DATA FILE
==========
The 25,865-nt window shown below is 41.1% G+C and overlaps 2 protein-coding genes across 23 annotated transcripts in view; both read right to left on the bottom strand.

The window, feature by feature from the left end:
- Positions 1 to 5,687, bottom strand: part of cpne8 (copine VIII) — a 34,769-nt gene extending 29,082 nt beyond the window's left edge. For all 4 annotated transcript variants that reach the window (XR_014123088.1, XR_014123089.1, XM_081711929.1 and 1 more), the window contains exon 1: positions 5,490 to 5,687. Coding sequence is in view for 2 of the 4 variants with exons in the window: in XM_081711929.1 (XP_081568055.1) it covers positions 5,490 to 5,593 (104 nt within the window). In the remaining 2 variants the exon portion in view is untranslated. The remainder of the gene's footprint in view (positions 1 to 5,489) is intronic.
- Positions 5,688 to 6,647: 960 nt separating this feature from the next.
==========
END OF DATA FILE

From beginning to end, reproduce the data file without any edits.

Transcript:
The 25,865-nt window shown below is 41.1% G+C and overlaps 2 protein-coding genes across 23 annotated transcripts in view; both read right to left on the bottom strand.

The window, feature by feature from the left end:
- Positions 1 to 5,687, bottom strand: part of cpne8 (copine VIII) — a 34,769-nt gene extending 29,082 nt beyond the window's left edge. For all 4 annotated transcript variants that reach the window (XR_014123088.1, XR_014123089.1, XM_081711929.1 and 1 more), the window contains exon 1: positions 5,490 to 5,687. Coding sequence is in view for 2 of the 4 variants with exons in the window: in XM_081711929.1 (XP_081568055.1) it covers positions 5,490 to 5,593 (104 nt within the window). In the remaining 2 variants the exon portion in view is untranslated. The remainder of the gene's footprint in view (positions 1 to 5,489) is intronic.
- Positions 5,688 to 6,647: 960 nt separating this feature from the next.